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The psychological benefits of having a pet

Animal Behaviourist - Pet Education Trust

Pets are very supportive, and very beneficial for our psychological wellbeing. Common claims include; decreased feelings of loneliness, a decrease in stress and anxiety, and even increased opportunities for social interaction. According to Cardiovascular Reactivity and the Presence of Pets, Friends, and Spouses: The Truth About Cats and Dogs (Allen 2002): Pet owners had the lowest physiological response to stress when their pets were present.

Celebrities and their pets

Everyone can benefit from a nice cuddle from a dog, or stroking a cat, even celebrities. Jennifer Anniston is a great example, she famously adored her pet dog ‘Norman’ who tragically passed away earlier this year due to old age. A source revealed to magazines around the time Norman started falling ill:

“Norman has been Jennifer’s constant companion during all her emotional upheavals, but he suffers from aching joints and stiffness. Jennifer doesn’t want to put him on medication just yet, so she has opted for doggy spa treatments from a licensed vet technician.”

The 42 year old actress, who is known as the singleton of Hollywood after a series of failed romances since her marriage to Brad Pitt broke down in 2005, has stated that she wished that men shared some of the same characteristics as Norman.

She said:

“It wouldn’t be bad if, when a man comes home, he’d run to his woman with his tail wagging. This sort of excitement is something I’ve always missed in a man to be honest.”

What about you and your pet?

Having a pet may be doing more for your psychological health than you may think, yes you may not be chased around by the paparazzi all day, but you may be juggling a hectic lifestyle and in need of some form of release. Below are a few pointers as to just how precious they are to us:

They help us adjust to serious illness and death

Children often turn to their pet for comfort if a friend or family member dies or leaves the family. Grieving adults who did not have a close source of human support were also found to have less depression if they had a pet.

You will be less anxious and feel safer

You will feel more relaxed and your everyday stresses will be reduced

Pets can help us relax and focus our attention away from our problems and worries. We do not even need physical contact to appreciate this. Watching fish in an aquarium, or the activity of birds can be very soothing. Of course many of us with dogs and cats find ourselves absent-mindedly petting them, which is relaxing for both us and the pet.

You can have physical contact

The ability to have something to touch and pet is very important. More and more studies show how important touch is to our physical and emotional health.

They brighten up the day

Pets decrease our feelings of loneliness and isolation by providing companionship to all generations.

You will feel more apt to smile, talk, reach out to people and objects, be attentive and alert, and experience a greater sense of well-being and less depression if animals are present.

You will have something to care for

Everyone needs to feel needed and have something to care for. Many elderly citizens or people living alone will tell you their pet gives them a reason for living.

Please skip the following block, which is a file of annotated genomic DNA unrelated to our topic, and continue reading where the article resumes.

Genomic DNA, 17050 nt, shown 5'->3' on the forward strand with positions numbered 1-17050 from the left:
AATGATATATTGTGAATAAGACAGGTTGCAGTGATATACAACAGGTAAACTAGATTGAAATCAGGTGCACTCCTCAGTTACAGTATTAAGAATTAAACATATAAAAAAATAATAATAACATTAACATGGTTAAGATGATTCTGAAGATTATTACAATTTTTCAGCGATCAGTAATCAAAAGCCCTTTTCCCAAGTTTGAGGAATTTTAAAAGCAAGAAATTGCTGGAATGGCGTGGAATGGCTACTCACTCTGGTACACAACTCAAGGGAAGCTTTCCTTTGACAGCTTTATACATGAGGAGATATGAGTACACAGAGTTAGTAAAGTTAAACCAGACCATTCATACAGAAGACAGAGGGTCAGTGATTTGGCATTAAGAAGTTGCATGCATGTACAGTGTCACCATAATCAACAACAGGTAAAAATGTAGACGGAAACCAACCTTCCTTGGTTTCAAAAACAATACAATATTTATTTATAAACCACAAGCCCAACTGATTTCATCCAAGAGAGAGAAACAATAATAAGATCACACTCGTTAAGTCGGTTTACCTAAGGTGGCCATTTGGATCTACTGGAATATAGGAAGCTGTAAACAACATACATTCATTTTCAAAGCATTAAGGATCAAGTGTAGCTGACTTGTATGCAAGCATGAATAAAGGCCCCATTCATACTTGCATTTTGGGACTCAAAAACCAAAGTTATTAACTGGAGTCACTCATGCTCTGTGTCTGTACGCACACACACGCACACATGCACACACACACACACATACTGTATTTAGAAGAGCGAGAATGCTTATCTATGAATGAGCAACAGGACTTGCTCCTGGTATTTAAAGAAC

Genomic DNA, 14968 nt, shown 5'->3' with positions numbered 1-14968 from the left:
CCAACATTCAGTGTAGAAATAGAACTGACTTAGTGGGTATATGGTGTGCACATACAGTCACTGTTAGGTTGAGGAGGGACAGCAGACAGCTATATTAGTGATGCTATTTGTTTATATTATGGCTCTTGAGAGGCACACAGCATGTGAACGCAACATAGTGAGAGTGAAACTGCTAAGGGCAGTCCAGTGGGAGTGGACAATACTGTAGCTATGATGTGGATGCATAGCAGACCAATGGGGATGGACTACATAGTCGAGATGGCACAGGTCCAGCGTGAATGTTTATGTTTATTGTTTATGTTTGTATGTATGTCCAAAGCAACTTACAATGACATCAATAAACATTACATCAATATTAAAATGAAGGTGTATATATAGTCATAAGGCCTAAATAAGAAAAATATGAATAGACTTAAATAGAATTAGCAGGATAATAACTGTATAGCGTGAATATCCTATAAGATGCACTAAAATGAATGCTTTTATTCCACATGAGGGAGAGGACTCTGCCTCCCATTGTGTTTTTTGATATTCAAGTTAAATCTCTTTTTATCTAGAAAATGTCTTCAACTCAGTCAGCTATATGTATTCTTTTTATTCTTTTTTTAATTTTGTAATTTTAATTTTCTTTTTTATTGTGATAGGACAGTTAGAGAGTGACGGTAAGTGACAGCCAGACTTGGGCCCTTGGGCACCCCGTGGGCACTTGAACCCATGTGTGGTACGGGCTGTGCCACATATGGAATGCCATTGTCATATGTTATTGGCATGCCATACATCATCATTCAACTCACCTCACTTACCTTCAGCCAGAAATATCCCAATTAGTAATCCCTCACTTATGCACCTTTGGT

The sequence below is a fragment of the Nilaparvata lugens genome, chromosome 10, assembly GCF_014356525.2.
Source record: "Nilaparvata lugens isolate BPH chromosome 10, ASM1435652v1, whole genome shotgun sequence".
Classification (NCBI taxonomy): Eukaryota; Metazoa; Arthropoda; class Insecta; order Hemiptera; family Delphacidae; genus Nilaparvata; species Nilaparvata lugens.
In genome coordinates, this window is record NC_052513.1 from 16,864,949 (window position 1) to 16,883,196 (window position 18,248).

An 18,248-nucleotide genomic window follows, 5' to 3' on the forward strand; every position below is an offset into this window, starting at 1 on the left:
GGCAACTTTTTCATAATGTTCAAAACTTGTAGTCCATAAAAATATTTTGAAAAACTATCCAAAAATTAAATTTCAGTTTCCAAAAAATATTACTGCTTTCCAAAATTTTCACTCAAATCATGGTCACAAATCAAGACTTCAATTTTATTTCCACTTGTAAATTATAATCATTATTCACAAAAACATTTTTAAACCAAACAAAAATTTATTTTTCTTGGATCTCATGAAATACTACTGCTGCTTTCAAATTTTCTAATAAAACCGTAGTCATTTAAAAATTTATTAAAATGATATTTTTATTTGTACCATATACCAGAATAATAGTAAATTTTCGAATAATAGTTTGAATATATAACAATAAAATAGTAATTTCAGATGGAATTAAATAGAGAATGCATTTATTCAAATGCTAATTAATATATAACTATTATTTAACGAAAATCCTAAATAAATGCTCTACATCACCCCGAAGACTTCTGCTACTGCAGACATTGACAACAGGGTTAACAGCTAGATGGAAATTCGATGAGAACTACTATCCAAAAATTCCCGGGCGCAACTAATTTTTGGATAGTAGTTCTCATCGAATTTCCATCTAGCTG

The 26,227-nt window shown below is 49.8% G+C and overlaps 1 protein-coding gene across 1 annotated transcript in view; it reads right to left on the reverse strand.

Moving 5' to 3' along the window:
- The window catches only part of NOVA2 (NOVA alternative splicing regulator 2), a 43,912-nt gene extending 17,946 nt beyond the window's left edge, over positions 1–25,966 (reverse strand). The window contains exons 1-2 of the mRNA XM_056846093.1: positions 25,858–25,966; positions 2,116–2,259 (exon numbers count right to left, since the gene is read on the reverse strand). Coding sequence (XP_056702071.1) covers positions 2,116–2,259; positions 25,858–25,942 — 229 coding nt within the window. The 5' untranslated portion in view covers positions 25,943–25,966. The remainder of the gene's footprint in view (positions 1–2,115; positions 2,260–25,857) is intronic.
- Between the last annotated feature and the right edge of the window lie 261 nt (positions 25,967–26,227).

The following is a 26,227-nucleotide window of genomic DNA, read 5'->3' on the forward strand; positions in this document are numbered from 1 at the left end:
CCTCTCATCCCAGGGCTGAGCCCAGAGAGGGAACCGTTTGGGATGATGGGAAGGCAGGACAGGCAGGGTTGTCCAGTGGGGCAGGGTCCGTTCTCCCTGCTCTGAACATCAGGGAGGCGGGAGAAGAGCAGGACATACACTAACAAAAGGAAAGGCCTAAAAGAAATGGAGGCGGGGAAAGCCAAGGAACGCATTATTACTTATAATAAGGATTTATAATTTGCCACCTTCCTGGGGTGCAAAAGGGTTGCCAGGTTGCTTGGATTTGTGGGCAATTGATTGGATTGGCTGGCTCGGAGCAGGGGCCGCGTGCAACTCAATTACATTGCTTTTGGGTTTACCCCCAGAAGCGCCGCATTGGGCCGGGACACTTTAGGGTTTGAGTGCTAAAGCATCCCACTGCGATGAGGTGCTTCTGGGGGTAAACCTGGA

They are always there for you

Pets provide some consistency to our lives. Caring for a pet can significantly affect our routine and gives us something to do and look forward to each day. People may come and go, but our pets are always there.

One man and his dog

One brave man, called Phill Thomas, Lancashire shares his story of just how important his canine friend is to him.

“I rescued my dog in 2009 from Wales where he had been badly beaten; he had a broken jaw and was in very bad shape. I spent 12 months rehabilitating him. I now take him to companion dog shows where he has won a lot of rescue classes, he is my best friend. I suffer with health problems; I am in a wheelchair, and suffer from PTSD (Post Traumatic Stress Disorder) from when I was in the army. Me and Chi work together as a team. He keeps me going and I keep him going. I am under a mental health team, and they are amazed at how much Chi helps me. I think he is one of the nicest dogs I have ever owned.”

How can you help your furry friend?

Animals are just like us. They have a lot of normal requirements like:

  • Giving them the love and attention they deserve
  • Making sure they get enough exercise
  • Making sure their diet is as good as can be
  • Taking them to the vets if sense something is wrong
  • Making sure their environment is nice and clean
  • Having a warm place to sleep

Even if you don’t have a pet yourself, why not help others by donating your time to fundraising, or by donating to an organisation like ours.

We are serious about animal welfare and help pet owners, animal shelters and much more on an international scale. On our website you can have a look at whom we’ve helped, and different ways in which you can help too.

“Animals are so underrated, and in some cases unfortunately mistreated. People from all walks of life, from your pensioner, to your school kid, to a celebrity and to someone who has served for our country, you can all receive the love and emotional support that an animal brings into our lives. Animals may not have a voice, but they do listen, and sometimes they need someone to listen to them and to give them a voice,” says Andrea Gamby-Boulger co-director of Wetnose Animal Aid.

A love tip for the ladies

Pets are great for making love connections. Forget Internet matchmaking – a pet is a natural conversation starter.

This especially helps ease people out of social isolation or shyness.

by Jessica Suter
Head of PR for Wetnose Animal Aid
and founder of The Change PR (www.thechangepr.com)

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